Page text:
are concerned that too much attention is given to direct labour cost and hours while
“management accounting systems do not provide
detailed information on process efficiencies” (Kaplan,1987:220).

Kaplan (1987:27) said that “cost accounting
system is the only system for estimating product costs”. Kaplan (1987:22) criticise
this cost control system, ‘management accounting reports are of little help to
operating managers as they attempt to reduce costs and improve productivity. J&K
blame university departments for training modern managers to “manage by the
numbers” which Ezzamel et al encourage. Students are taught that product costs from
overhead allocations should not be used for decision-making purposes. Overhead
allocations are taught in order to explain what bases to use and textbooks are
also to blame because they write direct labour hours as the base. This is done to
meet the requirements of external financial reporting. Therefore, they believe
that academic writers have contributed the most to this relevance lost by over
simplifying the decision making of problems that managers face in real life.


Armstrong (1991:411) express that “evolution of accounting systems is
analysed as an aspect of overall changes in the pattern of control of the
labour process”. H&A reiterate what these authors say by simply pointing out
that management and cost accounting evolved and improved for labour, to result
in higher profits. J&K and H&A both make valid points; it is true firms
what J&K say in that firms used budgeting and ROI and that it was used to
control labour.


According to Armstrong (1991:413), “the Lyman
Mills accounting records consisted of records of operatives’ wages and other
prime costs of production”. However, J&K’s understanding is that this
information was used by management with the aim of increasing efficiency. Clawson
(1980) also has a contrasting view to J&K, “writings in the labour process
tradition emphasise that the gain in profitability from the early factory organisation
of production came from the ability of owners/entrepreneurs to intensify labour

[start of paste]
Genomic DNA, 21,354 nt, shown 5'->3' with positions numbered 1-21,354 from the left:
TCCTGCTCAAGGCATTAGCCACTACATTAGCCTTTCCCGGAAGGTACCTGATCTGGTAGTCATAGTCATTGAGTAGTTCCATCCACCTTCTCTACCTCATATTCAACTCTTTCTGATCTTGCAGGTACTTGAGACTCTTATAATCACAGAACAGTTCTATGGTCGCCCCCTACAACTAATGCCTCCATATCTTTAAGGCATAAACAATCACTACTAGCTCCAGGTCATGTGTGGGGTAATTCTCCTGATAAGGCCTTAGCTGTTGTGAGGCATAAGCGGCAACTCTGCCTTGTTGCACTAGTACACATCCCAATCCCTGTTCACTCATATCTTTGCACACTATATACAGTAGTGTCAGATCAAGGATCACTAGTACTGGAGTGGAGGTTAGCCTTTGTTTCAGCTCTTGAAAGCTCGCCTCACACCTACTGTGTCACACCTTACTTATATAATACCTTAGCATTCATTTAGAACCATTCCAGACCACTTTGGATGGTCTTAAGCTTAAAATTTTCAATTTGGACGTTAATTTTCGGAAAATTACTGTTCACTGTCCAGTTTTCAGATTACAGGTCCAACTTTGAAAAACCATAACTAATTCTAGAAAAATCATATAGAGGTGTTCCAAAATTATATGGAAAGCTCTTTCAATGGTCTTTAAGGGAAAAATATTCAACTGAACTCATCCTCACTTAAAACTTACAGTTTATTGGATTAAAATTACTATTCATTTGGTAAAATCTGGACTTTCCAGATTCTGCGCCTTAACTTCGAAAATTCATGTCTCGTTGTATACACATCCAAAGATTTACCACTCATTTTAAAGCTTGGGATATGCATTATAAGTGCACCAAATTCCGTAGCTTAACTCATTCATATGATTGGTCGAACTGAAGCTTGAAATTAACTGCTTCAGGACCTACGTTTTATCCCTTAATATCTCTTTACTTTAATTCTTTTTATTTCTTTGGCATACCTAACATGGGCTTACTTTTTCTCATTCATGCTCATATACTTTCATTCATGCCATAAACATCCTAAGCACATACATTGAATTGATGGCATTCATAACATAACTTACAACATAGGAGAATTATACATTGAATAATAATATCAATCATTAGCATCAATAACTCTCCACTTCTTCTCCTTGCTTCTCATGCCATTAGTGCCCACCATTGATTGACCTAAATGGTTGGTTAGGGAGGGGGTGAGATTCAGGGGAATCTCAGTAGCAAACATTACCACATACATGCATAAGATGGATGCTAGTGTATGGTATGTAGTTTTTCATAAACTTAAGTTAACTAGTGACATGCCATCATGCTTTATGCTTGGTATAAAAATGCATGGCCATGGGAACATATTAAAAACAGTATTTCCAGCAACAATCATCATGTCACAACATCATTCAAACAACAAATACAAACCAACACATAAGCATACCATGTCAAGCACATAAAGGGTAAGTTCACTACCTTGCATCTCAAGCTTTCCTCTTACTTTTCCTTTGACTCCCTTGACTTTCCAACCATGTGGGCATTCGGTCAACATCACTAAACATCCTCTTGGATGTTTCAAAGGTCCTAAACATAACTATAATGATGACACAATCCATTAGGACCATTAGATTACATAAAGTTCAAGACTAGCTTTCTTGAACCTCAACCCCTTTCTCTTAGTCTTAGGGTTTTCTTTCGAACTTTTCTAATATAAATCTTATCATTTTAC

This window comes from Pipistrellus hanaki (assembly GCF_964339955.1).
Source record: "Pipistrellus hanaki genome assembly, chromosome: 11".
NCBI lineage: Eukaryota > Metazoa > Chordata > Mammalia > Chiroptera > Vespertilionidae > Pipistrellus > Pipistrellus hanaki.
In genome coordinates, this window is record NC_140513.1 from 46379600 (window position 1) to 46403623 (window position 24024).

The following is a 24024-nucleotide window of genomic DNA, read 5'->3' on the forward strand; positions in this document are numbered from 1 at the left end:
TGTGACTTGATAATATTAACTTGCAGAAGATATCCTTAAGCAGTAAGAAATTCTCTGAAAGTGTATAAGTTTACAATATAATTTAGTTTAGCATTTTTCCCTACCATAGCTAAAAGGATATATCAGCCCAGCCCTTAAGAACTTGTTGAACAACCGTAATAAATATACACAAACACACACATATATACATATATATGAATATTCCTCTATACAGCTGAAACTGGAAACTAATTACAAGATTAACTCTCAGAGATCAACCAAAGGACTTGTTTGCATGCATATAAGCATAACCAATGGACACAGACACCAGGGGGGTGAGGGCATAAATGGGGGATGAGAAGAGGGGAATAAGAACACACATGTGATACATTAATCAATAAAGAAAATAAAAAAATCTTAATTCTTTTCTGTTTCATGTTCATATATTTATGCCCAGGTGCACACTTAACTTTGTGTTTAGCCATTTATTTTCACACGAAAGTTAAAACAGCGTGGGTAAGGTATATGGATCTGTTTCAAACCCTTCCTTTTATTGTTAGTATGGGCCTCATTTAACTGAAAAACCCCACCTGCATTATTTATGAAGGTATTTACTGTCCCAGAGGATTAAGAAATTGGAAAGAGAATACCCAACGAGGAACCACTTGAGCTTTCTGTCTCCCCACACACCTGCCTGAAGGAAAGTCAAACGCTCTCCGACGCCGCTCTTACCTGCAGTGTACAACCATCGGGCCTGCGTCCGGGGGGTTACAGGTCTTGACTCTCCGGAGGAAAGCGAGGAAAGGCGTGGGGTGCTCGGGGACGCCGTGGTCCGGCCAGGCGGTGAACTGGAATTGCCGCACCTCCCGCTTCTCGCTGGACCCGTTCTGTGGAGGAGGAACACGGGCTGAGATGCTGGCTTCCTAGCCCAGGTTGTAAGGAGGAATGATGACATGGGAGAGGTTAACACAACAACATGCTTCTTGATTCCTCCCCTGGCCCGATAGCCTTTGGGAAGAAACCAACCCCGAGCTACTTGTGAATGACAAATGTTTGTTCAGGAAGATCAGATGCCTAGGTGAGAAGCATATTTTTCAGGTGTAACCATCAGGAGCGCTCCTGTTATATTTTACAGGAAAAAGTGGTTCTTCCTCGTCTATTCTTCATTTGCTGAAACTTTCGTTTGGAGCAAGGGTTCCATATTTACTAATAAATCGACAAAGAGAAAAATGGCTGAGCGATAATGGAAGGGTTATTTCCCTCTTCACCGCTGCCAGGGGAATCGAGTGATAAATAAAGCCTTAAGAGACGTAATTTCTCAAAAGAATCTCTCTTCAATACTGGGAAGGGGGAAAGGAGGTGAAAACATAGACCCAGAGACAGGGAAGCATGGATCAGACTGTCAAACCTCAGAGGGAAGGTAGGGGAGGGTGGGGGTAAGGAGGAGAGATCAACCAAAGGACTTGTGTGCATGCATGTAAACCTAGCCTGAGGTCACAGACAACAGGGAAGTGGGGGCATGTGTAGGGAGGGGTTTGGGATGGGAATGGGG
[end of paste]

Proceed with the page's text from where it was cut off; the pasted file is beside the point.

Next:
through close disciplinary control and to extend the working day”. Marglin
(1974) also agrees with this by mentioning how the factories initial competitive
edge when starting out was the levels of labour and much improved discipline from
owner and managers.


H&A were critical of J&K’s theoretical claims and their views on
cost accounting in textile mills. Armstrong (1991:427) state that the “concerns
in accounting education has produced a breed of managers who manage by the
numbers, on the basis of obsolescent cost systems” with its main concern on
timing, quality and long run performance. This is a solution
to what J&K discuss as using old systems may be able to fix current
problems. Kaplan (1987:427) did not recognise “that?systems of the General Motors type were, in part administrative devices”
which showed a change in the DNA of management accounting systems from the
1930s. J&K were unable to understand the magnitude of a change in the
balance between labour and management. H&A consider J&K’s statements
very harsh and bold because management accounting systems cannot be solely
blamed as other factors came into effect during the 20th century. An increase in
global competition, particularly from Japan led to many firms going bust and a
decline in the international competitiveness of American organisations. The market
became too big and there was no room for expansion.